Gloves off as mobile game developers wage Christmas war

Fri Dec 20, 2013 10:12am EST
 
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By Malathi Nayak

SAN FRANCISCO (Reuters) - The annual no-holds-barred Christmas holiday slugfest between mobile game developers has a new twist this year: marketing and user-acquisition costs will likely hit an all-time high and surpass any revenue earned over the festive season.

The cost of getting new users through paid-for click-through ads on mobile phone apps and Facebook is skyrocketing.

Industry executives say there are more mobile games than ever aspiring to become the next "Candy Crush Saga" or "Clash of Clans" and developers are spending to get there.

That poses a challenge for thousands of developers ranging from San Francisco-based Glu Mobile to independent studios hoping to follow in the footsteps of outfits like Supercell and King, analysts say.

Spending peaks globally during the holidays, when developers pull out the stops to try and draw in many receiving Apple or Google Android devices on Christmas morning.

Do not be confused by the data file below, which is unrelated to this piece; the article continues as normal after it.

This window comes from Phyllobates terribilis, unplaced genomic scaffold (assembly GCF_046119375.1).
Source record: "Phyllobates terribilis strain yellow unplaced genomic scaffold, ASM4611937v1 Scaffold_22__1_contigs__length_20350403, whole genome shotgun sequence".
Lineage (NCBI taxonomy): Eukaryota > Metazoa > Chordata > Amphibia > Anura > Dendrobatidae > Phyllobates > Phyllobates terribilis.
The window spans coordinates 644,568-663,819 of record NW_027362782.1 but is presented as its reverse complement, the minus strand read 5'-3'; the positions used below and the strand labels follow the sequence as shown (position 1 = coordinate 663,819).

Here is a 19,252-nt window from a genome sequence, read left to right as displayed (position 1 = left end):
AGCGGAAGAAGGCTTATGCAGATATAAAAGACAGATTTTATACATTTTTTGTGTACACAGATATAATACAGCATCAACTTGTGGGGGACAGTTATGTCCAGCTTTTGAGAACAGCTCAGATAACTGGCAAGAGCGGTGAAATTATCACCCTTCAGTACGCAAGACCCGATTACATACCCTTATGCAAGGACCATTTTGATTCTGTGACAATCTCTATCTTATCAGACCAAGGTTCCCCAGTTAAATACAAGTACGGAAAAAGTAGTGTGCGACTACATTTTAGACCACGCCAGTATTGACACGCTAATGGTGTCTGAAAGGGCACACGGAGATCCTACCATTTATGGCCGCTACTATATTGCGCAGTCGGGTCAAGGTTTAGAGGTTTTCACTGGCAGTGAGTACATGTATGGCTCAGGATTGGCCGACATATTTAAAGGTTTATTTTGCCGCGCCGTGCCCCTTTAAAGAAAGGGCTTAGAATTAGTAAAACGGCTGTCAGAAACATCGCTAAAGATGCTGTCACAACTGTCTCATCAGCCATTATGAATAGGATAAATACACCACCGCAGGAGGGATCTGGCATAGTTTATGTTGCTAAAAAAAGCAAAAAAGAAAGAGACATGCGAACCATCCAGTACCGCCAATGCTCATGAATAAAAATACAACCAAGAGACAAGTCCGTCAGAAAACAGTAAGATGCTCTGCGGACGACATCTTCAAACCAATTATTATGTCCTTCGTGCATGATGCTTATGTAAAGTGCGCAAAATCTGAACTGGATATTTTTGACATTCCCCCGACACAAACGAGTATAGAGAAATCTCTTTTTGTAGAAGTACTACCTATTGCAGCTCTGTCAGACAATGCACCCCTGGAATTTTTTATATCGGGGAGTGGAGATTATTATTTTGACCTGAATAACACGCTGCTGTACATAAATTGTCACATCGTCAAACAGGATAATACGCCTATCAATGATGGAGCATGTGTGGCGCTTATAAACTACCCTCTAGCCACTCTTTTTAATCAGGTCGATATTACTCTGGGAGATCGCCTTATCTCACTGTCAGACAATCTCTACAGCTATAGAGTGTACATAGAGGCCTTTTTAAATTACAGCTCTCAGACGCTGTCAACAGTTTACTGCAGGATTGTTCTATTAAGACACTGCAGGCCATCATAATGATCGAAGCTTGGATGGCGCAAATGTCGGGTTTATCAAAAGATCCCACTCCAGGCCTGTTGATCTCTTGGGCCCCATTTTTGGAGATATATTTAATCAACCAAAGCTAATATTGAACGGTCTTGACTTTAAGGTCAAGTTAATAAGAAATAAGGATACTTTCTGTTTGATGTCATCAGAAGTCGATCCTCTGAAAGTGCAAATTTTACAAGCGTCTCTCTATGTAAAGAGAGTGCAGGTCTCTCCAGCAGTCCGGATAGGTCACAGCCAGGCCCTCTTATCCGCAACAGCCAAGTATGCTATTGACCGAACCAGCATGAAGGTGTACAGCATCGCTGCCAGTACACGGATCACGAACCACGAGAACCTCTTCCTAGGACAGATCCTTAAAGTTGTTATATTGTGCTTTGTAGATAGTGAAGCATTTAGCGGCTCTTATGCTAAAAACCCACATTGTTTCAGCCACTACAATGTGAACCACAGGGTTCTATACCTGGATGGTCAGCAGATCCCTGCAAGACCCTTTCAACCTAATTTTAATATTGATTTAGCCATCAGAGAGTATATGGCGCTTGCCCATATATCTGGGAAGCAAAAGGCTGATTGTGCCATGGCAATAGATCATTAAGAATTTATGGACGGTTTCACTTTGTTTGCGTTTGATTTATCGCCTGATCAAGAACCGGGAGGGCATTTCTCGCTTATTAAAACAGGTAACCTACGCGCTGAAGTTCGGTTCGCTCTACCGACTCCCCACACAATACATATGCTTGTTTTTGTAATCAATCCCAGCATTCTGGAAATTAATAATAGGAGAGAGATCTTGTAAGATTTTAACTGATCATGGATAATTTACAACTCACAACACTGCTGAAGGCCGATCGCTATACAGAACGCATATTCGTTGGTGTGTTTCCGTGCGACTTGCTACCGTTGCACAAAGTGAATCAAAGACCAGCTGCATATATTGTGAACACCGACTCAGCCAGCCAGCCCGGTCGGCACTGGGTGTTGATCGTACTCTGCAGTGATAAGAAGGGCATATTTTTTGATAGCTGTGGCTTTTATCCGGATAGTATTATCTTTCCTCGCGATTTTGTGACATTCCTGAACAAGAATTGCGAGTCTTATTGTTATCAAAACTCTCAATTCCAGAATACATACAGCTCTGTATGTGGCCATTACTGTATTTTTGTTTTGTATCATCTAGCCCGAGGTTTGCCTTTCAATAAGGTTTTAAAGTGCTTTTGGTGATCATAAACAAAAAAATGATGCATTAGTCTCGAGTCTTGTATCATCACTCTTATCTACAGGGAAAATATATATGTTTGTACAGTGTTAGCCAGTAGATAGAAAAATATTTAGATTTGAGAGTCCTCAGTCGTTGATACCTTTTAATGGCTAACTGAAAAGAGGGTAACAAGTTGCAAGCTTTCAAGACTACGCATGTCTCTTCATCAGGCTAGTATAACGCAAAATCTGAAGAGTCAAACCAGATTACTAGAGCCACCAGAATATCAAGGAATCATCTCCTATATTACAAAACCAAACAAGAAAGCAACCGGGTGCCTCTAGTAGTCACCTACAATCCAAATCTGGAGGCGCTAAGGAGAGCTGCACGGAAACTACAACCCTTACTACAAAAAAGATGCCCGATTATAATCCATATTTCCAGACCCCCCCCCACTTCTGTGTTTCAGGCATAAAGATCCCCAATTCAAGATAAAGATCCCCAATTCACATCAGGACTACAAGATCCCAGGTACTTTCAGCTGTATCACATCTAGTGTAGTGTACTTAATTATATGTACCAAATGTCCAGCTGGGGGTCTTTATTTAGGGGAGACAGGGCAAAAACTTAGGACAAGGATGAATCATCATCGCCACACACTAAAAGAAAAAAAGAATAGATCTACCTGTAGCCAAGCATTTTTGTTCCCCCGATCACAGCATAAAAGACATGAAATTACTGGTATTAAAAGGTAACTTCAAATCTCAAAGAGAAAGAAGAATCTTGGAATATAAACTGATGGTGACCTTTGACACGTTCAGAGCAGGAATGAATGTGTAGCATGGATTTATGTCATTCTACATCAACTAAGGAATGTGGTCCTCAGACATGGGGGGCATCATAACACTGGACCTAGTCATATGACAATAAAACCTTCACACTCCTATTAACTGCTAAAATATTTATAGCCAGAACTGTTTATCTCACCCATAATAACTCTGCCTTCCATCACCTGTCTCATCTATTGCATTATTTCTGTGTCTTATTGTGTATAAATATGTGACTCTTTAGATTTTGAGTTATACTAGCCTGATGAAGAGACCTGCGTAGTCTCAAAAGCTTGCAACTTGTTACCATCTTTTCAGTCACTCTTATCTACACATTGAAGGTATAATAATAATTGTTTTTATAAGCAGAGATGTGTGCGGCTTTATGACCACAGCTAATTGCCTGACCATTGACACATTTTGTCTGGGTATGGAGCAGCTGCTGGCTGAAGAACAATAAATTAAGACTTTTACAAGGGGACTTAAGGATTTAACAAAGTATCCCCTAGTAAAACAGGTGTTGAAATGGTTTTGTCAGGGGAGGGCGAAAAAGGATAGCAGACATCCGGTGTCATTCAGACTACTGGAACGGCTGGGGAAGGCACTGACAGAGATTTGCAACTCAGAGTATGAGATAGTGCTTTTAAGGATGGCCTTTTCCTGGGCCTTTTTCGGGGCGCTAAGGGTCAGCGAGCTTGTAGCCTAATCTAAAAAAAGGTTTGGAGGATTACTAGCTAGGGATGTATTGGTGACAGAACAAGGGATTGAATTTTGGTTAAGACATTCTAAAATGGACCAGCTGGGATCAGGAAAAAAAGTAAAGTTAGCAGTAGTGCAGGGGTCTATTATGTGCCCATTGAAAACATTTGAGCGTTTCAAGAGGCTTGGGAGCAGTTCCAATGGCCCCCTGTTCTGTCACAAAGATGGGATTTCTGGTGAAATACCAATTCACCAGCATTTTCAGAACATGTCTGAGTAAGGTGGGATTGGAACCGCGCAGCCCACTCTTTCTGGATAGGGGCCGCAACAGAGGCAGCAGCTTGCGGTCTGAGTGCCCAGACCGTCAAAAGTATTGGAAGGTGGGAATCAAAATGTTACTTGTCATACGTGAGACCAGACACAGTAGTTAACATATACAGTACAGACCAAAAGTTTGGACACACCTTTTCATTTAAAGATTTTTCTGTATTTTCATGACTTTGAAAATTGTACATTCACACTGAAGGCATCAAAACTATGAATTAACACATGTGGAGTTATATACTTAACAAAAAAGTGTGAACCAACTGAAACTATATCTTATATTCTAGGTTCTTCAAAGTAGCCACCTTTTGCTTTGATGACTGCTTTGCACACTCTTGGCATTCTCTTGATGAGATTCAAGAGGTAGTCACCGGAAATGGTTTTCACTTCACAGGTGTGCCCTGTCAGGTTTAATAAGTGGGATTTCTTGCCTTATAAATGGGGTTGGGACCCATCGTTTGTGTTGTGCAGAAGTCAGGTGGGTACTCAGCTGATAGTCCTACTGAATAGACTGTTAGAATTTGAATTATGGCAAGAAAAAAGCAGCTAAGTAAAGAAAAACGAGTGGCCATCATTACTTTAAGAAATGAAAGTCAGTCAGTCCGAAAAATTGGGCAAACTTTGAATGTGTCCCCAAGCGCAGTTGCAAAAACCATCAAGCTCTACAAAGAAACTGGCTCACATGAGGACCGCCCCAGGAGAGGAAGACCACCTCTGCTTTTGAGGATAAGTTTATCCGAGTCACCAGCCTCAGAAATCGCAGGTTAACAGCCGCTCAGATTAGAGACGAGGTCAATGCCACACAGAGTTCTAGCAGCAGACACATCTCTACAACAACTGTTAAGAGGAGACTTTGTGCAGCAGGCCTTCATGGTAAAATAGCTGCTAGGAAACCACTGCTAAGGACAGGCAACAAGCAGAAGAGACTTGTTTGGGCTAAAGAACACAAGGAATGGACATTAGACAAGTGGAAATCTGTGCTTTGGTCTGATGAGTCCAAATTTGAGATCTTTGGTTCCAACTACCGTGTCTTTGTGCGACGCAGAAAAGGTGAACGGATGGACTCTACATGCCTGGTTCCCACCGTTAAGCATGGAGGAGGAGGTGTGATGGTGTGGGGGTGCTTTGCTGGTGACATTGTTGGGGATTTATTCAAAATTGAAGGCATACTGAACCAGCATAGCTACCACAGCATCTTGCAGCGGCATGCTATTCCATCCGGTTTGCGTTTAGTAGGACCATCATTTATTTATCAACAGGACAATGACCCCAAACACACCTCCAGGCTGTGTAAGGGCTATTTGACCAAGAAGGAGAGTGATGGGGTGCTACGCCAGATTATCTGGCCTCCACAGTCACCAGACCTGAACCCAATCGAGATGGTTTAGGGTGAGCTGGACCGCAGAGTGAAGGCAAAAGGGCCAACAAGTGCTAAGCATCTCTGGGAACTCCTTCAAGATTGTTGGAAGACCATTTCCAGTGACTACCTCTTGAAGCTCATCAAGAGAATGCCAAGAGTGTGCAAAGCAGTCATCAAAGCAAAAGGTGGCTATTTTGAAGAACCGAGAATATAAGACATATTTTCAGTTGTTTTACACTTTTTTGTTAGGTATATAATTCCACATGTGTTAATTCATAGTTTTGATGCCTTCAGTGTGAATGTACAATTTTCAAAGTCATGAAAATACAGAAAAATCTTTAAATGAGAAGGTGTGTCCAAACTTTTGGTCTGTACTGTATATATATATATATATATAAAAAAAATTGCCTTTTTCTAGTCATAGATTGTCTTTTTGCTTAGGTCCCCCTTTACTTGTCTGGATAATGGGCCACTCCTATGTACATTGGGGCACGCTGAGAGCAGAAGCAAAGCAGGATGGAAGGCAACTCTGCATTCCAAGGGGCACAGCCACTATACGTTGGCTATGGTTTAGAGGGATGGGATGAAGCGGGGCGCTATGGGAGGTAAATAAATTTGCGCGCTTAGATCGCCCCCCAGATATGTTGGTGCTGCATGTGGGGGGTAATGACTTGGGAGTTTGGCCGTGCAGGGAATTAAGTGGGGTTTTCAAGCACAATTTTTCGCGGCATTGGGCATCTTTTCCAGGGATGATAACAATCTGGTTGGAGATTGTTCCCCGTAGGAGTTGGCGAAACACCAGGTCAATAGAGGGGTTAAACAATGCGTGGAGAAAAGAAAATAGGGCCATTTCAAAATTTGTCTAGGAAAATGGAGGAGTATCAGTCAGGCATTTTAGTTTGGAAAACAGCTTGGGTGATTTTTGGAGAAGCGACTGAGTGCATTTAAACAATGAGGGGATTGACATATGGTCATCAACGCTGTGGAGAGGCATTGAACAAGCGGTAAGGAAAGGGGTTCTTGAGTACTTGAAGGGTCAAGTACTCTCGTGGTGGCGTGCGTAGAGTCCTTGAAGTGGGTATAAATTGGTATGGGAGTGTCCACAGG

This time round, heightened competition could double or triple the amount spent on marketing cost per install or CPI, wiping out typical revenue gains of up to 200 percent.

Most developers rely on click-through ads paid for each time a user clicks on an ad and installs their game. The ads appear on screens as banners or title referrals between developers. This practice peaks during Christmas, because developers want their games at the top of Apple's or Google's app charts, a benchmark for the industry akin to Billboard and music sales which then can spur further downloads.

Developers hope to recover costs through downloads and in-game purchases of virtual goods. This year, costs per install "will be about 4 bucks on average and that's twice of what the games will actually make," said Misha Lyalin, CEO of mobile game company ZeptoLab. "It's not like everybody is going to die, but there will be some losers."   Continued...

 
A man looks at his iPad while sitting in a cafe in central Beijing June 6, 2012. REUTERS/David Gray